Sexual Assault Awareness Month

  • Published
  • By Capt. Lynn Senior
  • 606th Air Control Squadron
Sexual assault quite often becomes the elephant in the room -- we all know it exists, but we don't like talking about it. I know hearing the same statistics over and over gets old, but if you take a second to absorb them, it can be quite sobering.

"Of female sexual assault victims, 73 percent were assaulted by someone they knew. Thirty-eight percent of women assaulted by a known offender were friends or acquaintances of the rapist, and 28 percent were intimate partners. Fewer than 39 percent of all rapes and sexual assaults are reported to law enforcement. Sexual assault is one of the most underreported crimes, with males being the least likely to report a sexual assault," states the National Center for Victims of Crime Web site.

The important thing to realize is sexual assault is not just something that happens somewhere else. As a victim advocate here, I can attest to the fact it happens right here and more frequently than you may think.

This year's theme for Sexual Assault Awareness Month is "Hurts One, Affects All." What does that really mean?

Sexual Assault is not a crime that only affects the assaulted; the effects permeate the lives of their families, the workplace and their friends. The emotional trauma a sexual assault victim experiences often has a ripple effect through the community -- our community.

Over the years, we have seen a shift in focus for Sexual Assault Prevention and Response training. Although some get frustrated with these changes, they come out of a sincere desire to protect the Air Force's most valuable asset -- you. Bystander Intervention training was implemented so we can all learn how to best prevent this crime from ever happening and to protect our community together.

I sincerely hope for the day I am no longer needed as a VA. We'll rely on you, the men and women of Spangdahlem, to help us until then.

Although nothing can erase unfortunate events that have already occurred, seeking the help of the sexual assault response coordinator and a victim advocate can diminish the adverse affects of a sexual assault.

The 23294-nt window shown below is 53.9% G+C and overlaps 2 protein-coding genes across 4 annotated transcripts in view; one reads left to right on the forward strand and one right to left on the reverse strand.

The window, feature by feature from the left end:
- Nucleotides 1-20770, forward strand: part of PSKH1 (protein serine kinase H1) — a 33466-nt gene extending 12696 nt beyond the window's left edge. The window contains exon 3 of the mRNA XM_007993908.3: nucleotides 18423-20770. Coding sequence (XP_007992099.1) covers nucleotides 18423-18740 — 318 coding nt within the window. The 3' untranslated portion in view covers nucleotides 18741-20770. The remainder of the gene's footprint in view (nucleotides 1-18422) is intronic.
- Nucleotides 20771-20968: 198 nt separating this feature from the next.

In fact, according to the NCVC Web site, "recent research has found that rape survivors who had the assistance of an advocate were significantly more likely to have police reports taken and reported that they experienced less distress after their contact with the legal system."

Victim advocates provide many services, but mainly they do one simple thing - provide support to someone who needs it most by simply listening. It is important for a victim to know someone is on his or her side.

If you are wondering what you can do to help, join us for two events to raise awareness of sexual assault.

The Sexual Assault Prevention and Response Office will host a Bowl-A-Thon at the bowling alleynoon to 4 p.m. April 15. There will also be two Sexual Assault Awareness 5K runs at the Skelton Memorial Fitness Center at noon and 4 p.m. April 20.

In addition to showing those affected by this crime we support them, there will be victim advocates available to answer questions. Whether you are interested in becoming an advocate yourself or just want to get some advice, feel free to talk to any of us. Conversations with victim advocates in regards to sexual assaults are confidential. We want to help, please let us.

(Information from the National Center for Victims of Crime Web site,, was used in this article.)